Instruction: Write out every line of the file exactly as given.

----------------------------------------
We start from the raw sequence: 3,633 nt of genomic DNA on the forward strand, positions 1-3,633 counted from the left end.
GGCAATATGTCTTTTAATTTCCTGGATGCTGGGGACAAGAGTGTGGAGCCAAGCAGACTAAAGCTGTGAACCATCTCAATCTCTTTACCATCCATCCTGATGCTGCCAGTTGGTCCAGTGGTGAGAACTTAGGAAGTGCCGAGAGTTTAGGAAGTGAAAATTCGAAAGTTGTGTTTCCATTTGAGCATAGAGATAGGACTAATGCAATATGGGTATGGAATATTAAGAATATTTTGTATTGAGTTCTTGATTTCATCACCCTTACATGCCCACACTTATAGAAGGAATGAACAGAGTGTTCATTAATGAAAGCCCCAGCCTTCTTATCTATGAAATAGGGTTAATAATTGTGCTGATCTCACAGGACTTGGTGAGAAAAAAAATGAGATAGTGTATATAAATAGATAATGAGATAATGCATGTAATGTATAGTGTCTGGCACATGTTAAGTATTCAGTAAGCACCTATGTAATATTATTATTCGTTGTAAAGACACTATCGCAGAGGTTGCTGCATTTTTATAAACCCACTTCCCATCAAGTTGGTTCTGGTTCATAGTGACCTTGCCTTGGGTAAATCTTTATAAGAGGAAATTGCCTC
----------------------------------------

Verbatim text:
We start from the raw sequence: 3,633 nt of genomic DNA on the forward strand, positions 1-3,633 counted from the left end.
GGCAATATGTCTTTTAATTTCCTGGATGCTGGGGACAAGAGTGTGGAGCCAAGCAGACTAAAGCTGTGAACCATCTCAATCTCTTTACCATCCATCCTGATGCTGCCAGTTGGTCCAGTGGTGAGAACTTAGGAAGTGCCGAGAGTTTAGGAAGTGAAAATTCGAAAGTTGTGTTTCCATTTGAGCATAGAGATAGGACTAATGCAATATGGGTATGGAATATTAAGAATATTTTGTATTGAGTTCTTGATTTCATCACCCTTACATGCCCACACTTATAGAAGGAATGAACAGAGTGTTCATTAATGAAAGCCCCAGCCTTCTTATCTATGAAATAGGGTTAATAATTGTGCTGATCTCACAGGACTTGGTGAGAAAAAAAATGAGATAGTGTATATAAATAGATAATGAGATAATGCATGTAATGTATAGTGTCTGGCACATGTTAAGTATTCAGTAAGCACCTATGTAATATTATTATTCGTTGTAAAGACACTATCGCAGAGGTTGCTGCATTTTTATAAACCCACTTCCCATCAAGTTGGTTCTGGTTCATAGTGACCTTGCCTTGGGTAAATCTTTATAAGAGGAAATTGCCTC